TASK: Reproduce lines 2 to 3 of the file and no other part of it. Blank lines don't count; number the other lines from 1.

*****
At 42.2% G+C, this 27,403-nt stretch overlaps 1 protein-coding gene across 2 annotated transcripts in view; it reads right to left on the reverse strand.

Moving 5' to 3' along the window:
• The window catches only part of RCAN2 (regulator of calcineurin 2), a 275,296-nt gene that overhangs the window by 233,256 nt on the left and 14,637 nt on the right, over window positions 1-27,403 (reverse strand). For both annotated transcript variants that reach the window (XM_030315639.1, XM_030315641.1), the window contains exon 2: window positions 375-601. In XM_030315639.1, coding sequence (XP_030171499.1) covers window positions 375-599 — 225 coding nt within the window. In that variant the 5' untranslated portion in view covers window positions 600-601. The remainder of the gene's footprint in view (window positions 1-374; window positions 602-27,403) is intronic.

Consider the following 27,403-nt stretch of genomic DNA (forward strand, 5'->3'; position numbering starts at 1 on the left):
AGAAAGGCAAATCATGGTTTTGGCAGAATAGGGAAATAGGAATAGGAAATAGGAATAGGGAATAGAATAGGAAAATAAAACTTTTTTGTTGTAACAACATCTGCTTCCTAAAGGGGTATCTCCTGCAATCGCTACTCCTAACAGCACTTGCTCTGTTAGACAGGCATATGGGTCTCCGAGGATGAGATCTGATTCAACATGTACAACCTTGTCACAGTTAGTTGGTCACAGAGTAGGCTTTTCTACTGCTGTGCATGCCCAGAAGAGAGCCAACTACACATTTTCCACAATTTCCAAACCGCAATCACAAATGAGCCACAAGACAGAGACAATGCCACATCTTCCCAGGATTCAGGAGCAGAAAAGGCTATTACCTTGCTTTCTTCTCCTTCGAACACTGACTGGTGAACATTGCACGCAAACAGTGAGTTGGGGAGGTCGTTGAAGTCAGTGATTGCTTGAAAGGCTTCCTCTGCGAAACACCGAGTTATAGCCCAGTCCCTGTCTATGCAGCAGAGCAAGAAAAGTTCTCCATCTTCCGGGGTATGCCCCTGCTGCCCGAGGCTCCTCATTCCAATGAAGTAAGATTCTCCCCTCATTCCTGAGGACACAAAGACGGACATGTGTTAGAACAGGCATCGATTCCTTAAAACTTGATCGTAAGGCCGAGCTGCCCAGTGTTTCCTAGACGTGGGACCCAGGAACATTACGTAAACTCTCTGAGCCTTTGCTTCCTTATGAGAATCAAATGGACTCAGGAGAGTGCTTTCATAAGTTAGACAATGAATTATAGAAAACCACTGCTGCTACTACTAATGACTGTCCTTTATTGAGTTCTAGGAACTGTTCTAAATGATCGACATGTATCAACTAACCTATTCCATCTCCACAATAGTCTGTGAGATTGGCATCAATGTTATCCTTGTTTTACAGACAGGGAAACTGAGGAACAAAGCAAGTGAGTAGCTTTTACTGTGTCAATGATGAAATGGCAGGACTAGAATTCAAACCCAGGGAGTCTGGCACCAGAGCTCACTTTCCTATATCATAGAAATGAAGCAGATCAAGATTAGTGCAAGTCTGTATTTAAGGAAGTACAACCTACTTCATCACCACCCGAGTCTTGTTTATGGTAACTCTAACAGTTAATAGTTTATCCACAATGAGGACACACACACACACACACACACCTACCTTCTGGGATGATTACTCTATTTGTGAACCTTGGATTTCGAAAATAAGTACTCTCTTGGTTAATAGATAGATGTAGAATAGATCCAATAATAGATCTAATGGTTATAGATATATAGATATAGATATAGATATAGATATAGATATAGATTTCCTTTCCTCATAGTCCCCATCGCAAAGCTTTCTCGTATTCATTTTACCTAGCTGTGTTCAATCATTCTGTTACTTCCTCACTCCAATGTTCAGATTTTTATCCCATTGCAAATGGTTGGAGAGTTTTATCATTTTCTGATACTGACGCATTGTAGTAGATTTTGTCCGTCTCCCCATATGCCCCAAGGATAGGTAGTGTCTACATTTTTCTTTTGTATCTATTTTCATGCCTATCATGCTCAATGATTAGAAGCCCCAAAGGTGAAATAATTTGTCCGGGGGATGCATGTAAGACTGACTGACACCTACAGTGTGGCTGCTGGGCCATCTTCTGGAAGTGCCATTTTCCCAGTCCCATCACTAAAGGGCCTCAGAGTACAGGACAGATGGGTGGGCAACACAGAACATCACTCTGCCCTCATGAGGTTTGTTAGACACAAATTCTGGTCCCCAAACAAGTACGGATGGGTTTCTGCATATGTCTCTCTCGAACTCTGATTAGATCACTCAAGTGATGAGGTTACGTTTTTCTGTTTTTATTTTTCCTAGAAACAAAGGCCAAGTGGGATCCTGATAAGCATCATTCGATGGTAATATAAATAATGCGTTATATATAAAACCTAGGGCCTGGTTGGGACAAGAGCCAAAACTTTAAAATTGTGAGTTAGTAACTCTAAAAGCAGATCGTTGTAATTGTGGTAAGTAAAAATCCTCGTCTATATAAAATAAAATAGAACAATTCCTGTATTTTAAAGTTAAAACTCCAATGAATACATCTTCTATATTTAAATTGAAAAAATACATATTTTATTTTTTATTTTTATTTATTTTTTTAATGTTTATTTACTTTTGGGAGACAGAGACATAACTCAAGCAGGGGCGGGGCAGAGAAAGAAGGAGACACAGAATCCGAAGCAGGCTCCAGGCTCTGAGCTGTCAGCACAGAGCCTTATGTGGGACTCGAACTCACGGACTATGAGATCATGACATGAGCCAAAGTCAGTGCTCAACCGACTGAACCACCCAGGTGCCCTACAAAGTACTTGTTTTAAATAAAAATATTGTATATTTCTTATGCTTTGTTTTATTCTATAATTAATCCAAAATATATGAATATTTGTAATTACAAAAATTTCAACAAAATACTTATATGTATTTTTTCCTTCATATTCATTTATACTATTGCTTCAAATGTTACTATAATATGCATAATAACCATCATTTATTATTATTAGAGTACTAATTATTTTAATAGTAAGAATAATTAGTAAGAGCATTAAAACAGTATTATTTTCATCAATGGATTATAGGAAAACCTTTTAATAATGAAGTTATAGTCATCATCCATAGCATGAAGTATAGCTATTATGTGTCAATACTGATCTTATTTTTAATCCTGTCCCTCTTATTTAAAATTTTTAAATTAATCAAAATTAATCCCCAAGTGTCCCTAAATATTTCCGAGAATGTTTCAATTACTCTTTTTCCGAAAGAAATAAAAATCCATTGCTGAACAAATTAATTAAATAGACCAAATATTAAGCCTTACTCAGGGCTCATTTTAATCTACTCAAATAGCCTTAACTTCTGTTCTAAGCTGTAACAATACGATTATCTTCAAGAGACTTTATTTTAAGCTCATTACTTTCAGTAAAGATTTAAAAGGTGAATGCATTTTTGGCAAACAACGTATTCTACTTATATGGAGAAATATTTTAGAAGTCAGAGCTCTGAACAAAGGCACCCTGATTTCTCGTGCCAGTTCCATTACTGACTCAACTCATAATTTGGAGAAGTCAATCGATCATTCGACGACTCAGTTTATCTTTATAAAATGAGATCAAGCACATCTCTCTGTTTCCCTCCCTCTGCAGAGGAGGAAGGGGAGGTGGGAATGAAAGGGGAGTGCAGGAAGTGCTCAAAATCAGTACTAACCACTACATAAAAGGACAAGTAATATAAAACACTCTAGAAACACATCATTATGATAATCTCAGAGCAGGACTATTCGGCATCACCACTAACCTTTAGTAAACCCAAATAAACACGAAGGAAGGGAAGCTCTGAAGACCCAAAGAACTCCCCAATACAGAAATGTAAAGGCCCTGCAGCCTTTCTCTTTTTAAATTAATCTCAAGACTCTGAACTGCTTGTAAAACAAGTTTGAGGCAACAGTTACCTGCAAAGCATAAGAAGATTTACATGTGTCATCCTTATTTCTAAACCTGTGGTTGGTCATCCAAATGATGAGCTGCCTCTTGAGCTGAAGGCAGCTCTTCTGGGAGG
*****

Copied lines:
Moving 5' to 3' along the window:
• The window catches only part of RCAN2 (regulator of calcineurin 2), a 275,296-nt gene that overhangs the window by 233,256 nt on the left and 14,637 nt on the right, over window positions 1-27,403 (reverse strand). For both annotated transcript variants that reach the window (XM_030315639.1, XM_030315641.1), the window contains exon 2: window positions 375-601. In XM_030315639.1, coding sequence (XP_030171499.1) covers window positions 375-599 — 225 coding nt within the window. In that variant the 5' untranslated portion in view covers window positions 600-601. The remainder of the gene's footprint in view (window positions 1-374; window positions 602-27,403) is intronic.